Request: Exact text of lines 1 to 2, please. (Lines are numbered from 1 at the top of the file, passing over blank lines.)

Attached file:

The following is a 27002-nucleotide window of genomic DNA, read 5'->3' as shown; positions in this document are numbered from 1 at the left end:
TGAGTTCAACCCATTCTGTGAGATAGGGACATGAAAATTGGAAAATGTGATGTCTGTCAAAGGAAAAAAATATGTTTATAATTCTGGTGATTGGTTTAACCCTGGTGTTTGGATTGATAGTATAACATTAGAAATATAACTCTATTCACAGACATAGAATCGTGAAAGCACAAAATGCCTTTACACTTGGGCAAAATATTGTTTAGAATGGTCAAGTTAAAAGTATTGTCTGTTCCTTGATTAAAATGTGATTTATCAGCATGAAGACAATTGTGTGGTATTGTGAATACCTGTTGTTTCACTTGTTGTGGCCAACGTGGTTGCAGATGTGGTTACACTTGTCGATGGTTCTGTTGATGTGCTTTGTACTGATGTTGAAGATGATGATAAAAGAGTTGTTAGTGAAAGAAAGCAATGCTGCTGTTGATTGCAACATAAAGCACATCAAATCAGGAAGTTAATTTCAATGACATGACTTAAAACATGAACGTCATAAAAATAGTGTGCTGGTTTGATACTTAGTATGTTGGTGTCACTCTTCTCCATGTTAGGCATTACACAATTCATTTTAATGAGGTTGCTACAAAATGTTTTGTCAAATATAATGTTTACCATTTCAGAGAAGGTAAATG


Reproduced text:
The following is a 27002-nucleotide window of genomic DNA, read 5'->3' as shown; positions in this document are numbered from 1 at the left end:
TGAGTTCAACCCATTCTGTGAGATAGGGACATGAAAATTGGAAAATGTGATGTCTGTCAAAGGAAAAAAATATGTTTATAATTCTGGTGATTGGTTTAACCCTGGTGTTTGGATTGATAGTATAACATTAGAAATATAACTCTATTCACAGACATAGAATCGTGAAAGCACAAAATGCCTTTACACTTGGGCAAAATATTGTTTAGAATGGTCAAGTTAAAAGTATTGTCTGTTCCTTGATTAAAATGTGATTTATCAGCATGAAGACAATTGTGTGGTATTGTGAATACCTGTTGTTTCACTTGTTGTGGCCAACGTGGTTGCAGATGTGGTTACACTTGTCGATGGTTCTGTTGATGTGCTTTGTACTGATGTTGAAGATGATGATAAAAGAGTTGTTAGTGAAAGAAAGCAATGCTGCTGTTGATTGCAACATAAAGCACATCAAATCAGGAAGTTAATTTCAATGACATGACTTAAAACATGAACGTCATAAAAATAGTGTGCTGGTTTGATACTTAGTATGTTGGTGTCACTCTTCTCCATGTTAGGCATTACACAATTCATTTTAATGAGGTTGCTACAAAATGTTTTGTCAAATATAATGTTTACCATTTCAGAGAAGGTAAATG